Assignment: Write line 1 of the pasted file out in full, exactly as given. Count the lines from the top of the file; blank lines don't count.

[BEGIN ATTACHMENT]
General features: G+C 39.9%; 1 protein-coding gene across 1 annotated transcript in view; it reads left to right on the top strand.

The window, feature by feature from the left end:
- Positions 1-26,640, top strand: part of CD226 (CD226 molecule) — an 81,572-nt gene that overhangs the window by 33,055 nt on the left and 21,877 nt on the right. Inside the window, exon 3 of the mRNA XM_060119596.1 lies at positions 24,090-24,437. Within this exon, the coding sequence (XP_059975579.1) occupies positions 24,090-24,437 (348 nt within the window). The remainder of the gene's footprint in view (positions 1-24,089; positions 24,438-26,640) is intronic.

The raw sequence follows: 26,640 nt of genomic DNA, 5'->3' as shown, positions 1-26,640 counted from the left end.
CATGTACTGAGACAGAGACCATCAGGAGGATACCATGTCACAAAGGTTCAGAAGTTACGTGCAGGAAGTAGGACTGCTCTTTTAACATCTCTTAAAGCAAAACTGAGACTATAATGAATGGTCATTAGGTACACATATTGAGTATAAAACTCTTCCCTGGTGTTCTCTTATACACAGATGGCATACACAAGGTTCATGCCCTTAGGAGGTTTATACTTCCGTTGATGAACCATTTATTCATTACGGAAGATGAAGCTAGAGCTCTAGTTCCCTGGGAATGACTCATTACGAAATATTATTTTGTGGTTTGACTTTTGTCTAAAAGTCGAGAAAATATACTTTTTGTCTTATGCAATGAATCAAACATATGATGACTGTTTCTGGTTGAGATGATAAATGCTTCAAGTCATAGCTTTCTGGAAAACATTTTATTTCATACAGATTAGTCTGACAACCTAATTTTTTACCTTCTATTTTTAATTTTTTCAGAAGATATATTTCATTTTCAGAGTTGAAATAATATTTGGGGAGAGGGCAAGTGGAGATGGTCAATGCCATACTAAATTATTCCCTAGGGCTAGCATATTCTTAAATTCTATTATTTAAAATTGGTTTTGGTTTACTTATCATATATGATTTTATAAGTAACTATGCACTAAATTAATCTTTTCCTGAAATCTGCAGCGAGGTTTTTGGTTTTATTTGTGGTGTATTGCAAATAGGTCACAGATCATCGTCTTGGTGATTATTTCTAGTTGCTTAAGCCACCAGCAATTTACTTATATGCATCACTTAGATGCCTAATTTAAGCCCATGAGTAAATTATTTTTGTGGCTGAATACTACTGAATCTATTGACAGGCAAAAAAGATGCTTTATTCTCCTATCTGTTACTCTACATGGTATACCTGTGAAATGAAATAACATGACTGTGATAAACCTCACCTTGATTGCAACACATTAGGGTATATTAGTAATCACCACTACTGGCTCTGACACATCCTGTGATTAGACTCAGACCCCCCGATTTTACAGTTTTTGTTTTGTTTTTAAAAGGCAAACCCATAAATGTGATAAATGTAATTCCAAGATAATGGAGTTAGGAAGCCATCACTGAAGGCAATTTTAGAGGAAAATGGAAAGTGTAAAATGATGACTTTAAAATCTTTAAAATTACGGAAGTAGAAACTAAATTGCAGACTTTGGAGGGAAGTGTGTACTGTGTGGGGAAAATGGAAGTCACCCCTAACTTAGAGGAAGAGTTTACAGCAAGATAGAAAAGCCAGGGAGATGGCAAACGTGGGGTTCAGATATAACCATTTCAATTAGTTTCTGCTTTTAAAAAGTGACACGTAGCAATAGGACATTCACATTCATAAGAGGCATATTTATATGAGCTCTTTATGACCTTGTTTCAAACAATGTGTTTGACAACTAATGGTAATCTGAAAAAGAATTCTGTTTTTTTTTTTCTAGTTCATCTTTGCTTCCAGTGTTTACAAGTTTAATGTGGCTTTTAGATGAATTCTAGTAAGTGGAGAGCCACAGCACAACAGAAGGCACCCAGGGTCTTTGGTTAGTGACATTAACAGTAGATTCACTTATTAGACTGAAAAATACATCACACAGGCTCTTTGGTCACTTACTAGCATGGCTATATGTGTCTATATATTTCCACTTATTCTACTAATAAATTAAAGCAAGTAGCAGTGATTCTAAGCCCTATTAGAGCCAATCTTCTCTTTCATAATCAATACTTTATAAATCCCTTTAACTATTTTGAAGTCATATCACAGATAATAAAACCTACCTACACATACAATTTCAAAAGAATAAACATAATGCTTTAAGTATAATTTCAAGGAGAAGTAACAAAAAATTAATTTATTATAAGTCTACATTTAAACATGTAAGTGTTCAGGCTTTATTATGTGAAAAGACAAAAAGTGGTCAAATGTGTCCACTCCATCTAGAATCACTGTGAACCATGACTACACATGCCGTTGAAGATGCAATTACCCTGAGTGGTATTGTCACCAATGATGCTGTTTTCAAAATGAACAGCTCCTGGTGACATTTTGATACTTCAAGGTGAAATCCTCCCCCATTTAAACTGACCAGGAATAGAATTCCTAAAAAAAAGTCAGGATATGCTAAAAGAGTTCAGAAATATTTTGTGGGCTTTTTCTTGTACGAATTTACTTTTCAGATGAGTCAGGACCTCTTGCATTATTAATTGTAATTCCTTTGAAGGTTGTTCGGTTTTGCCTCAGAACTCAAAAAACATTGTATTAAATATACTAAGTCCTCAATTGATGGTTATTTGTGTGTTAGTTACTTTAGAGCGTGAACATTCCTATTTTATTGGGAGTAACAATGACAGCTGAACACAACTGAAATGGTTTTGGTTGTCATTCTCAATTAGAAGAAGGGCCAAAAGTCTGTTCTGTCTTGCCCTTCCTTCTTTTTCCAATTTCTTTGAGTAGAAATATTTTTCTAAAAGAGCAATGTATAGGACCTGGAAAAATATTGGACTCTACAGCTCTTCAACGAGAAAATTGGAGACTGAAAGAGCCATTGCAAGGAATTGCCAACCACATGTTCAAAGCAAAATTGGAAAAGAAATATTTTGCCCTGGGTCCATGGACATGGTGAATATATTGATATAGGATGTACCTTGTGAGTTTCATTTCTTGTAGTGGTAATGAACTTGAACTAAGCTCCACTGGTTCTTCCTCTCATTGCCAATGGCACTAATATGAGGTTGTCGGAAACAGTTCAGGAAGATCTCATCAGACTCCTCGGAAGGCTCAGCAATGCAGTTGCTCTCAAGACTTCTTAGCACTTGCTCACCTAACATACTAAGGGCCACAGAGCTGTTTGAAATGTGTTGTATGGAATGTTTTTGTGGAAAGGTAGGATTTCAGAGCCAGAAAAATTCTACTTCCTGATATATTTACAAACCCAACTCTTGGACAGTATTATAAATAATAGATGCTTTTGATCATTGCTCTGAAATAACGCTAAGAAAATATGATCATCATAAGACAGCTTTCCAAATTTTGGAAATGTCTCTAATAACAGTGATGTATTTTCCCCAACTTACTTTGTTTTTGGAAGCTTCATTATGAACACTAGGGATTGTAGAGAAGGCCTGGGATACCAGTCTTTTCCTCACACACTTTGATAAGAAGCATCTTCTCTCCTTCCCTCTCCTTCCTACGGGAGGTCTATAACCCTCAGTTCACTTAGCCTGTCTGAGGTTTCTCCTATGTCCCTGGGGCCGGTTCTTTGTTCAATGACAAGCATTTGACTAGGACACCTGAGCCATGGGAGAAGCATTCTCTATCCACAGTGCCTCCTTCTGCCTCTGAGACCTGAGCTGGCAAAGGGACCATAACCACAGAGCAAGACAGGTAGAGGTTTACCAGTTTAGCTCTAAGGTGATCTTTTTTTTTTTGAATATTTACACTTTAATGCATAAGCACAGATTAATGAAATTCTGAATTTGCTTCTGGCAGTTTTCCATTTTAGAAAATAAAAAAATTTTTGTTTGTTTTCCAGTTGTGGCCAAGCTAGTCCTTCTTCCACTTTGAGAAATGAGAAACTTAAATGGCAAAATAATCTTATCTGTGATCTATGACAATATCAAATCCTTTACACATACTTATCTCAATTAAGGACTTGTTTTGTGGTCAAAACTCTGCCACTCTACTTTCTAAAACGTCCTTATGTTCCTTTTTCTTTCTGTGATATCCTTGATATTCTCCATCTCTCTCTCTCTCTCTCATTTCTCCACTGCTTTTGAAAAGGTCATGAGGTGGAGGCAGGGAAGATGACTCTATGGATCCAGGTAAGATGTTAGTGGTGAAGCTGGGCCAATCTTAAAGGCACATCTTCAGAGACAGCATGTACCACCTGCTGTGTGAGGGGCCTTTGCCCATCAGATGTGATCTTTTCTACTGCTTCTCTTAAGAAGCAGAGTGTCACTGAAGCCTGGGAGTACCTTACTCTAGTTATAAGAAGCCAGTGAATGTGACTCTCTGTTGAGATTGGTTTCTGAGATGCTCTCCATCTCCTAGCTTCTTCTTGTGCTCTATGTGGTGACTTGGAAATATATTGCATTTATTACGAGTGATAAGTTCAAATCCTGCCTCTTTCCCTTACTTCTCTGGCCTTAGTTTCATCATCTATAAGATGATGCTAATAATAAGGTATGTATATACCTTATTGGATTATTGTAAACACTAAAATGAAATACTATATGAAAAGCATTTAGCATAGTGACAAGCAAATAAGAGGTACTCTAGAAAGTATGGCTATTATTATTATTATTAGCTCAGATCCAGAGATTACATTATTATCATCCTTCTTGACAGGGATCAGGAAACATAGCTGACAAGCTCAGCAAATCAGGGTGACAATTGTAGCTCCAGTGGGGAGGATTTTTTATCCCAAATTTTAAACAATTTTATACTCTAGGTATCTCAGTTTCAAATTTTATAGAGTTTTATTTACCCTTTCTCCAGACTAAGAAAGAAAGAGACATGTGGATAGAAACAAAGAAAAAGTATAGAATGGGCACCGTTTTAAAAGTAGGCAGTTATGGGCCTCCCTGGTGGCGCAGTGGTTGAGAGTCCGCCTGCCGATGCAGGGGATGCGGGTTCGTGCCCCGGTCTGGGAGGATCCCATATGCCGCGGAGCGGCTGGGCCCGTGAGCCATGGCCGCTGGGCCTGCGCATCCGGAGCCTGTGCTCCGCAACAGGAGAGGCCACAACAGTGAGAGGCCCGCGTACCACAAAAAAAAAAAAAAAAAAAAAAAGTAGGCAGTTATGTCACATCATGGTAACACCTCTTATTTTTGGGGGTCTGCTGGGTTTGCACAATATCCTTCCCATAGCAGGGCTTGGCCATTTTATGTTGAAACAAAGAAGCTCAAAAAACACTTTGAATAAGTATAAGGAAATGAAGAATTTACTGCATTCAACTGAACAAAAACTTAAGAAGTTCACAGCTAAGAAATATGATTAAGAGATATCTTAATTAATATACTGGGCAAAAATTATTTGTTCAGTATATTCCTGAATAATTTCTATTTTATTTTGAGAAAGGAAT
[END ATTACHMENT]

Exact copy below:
General features: G+C 39.9%; 1 protein-coding gene across 1 annotated transcript in view; it reads left to right on the top strand.